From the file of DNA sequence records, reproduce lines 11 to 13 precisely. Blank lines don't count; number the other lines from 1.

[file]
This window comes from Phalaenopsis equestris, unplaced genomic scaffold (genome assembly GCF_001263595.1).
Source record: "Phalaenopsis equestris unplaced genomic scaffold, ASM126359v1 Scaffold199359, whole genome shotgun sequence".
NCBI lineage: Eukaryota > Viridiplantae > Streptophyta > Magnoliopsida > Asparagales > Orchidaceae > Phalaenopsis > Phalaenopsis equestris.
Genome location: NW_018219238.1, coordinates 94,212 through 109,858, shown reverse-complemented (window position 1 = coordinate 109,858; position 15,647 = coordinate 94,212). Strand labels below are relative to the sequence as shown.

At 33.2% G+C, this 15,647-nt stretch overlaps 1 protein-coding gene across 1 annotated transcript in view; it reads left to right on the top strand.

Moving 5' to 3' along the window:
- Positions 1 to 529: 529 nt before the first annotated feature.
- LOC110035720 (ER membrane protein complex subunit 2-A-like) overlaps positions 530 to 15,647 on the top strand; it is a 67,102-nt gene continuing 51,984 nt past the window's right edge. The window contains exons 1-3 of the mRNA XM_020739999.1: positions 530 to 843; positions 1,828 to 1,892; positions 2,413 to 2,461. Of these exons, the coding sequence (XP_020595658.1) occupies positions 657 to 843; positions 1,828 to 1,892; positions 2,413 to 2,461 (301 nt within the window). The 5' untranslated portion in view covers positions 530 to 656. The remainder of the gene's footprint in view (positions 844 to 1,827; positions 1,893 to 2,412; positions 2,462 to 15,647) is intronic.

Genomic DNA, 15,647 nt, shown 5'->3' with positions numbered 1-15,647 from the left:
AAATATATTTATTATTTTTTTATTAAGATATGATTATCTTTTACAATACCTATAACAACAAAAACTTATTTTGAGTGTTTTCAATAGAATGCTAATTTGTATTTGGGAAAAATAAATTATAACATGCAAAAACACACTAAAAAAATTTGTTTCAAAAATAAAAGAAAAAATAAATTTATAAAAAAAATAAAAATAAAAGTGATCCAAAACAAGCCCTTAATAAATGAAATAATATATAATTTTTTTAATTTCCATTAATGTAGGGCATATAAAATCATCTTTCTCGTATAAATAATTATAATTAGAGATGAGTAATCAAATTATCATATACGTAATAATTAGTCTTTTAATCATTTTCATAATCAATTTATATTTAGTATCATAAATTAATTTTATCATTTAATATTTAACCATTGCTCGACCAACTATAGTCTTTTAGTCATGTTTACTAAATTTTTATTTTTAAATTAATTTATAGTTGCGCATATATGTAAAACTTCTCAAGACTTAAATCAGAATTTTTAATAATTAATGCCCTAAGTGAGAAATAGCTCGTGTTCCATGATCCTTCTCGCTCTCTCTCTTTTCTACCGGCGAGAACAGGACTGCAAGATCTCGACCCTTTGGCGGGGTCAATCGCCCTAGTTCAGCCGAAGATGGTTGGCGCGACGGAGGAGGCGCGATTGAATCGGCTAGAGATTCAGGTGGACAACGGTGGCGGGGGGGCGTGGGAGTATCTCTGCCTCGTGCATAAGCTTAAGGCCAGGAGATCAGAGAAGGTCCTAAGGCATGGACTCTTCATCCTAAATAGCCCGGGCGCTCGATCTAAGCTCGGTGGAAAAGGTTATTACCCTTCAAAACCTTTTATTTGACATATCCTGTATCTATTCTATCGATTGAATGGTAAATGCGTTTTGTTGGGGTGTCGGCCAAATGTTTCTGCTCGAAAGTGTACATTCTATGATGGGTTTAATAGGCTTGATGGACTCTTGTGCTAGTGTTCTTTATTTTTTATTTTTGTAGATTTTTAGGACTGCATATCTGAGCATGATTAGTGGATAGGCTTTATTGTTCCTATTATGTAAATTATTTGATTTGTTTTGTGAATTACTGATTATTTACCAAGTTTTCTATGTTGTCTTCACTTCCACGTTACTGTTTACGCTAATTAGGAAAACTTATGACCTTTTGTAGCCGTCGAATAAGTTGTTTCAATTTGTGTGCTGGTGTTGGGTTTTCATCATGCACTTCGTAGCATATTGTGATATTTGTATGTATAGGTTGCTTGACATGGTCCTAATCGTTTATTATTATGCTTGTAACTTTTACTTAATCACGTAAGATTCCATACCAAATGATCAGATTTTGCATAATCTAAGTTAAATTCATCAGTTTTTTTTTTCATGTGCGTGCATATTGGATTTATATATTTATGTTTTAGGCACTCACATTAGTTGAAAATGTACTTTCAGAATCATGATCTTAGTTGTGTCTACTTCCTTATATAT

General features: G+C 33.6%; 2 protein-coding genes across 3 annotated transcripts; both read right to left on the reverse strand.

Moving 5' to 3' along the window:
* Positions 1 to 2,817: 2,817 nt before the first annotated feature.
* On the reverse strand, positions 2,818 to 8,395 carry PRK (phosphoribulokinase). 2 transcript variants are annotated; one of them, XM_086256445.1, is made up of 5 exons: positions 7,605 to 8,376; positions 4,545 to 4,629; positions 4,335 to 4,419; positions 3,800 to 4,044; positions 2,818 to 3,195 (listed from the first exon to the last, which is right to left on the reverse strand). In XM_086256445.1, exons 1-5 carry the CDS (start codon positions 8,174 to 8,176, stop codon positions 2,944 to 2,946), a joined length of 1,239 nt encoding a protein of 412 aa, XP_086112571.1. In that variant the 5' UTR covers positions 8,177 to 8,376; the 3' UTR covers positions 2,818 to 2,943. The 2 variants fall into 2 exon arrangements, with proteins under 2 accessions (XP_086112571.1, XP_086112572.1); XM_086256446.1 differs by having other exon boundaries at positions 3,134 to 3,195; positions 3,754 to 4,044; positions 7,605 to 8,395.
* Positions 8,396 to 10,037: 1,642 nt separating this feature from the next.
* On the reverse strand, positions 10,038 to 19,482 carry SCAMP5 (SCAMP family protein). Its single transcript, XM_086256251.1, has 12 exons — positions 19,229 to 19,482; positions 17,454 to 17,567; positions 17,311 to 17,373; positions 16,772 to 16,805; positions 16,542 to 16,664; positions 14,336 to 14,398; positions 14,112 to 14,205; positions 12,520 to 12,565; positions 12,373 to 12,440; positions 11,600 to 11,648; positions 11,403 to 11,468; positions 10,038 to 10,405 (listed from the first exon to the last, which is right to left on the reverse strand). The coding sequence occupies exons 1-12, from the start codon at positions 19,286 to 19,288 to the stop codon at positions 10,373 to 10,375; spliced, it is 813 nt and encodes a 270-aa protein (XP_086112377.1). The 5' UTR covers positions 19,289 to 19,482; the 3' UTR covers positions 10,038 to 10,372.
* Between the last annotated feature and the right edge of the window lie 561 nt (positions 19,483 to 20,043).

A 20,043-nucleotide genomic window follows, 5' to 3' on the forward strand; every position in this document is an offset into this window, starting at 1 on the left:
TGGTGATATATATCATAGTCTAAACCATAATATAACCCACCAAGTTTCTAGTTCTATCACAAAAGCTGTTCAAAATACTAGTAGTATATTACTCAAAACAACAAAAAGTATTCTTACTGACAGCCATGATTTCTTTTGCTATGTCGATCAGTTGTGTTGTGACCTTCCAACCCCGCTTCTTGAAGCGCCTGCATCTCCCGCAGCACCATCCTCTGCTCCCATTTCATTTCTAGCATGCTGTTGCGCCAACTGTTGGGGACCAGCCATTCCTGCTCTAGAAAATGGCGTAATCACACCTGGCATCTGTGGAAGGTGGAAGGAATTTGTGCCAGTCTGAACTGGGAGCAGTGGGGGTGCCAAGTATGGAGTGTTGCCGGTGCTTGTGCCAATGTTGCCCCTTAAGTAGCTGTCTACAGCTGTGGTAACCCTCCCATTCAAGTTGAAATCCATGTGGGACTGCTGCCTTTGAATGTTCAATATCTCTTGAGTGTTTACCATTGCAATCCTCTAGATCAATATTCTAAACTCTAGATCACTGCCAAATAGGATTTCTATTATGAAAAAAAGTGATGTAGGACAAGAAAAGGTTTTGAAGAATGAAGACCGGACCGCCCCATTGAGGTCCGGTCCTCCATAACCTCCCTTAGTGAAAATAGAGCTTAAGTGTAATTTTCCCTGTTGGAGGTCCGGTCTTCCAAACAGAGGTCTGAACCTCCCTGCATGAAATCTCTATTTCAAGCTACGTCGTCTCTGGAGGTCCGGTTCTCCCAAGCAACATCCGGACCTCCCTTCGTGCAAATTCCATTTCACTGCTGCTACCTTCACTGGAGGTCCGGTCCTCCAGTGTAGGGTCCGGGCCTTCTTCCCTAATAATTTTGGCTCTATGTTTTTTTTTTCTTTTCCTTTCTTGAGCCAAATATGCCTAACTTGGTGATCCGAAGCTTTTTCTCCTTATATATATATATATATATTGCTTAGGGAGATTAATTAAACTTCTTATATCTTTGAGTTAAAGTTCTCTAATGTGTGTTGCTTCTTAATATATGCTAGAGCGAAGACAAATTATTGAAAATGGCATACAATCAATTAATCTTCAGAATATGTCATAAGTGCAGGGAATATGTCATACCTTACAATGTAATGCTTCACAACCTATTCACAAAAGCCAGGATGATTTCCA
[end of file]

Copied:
General features: G+C 33.6%; 2 protein-coding genes across 3 annotated transcripts; both read right to left on the reverse strand.

Moving 5' to 3' along the window:
* Positions 1 to 2,817: 2,817 nt before the first annotated feature.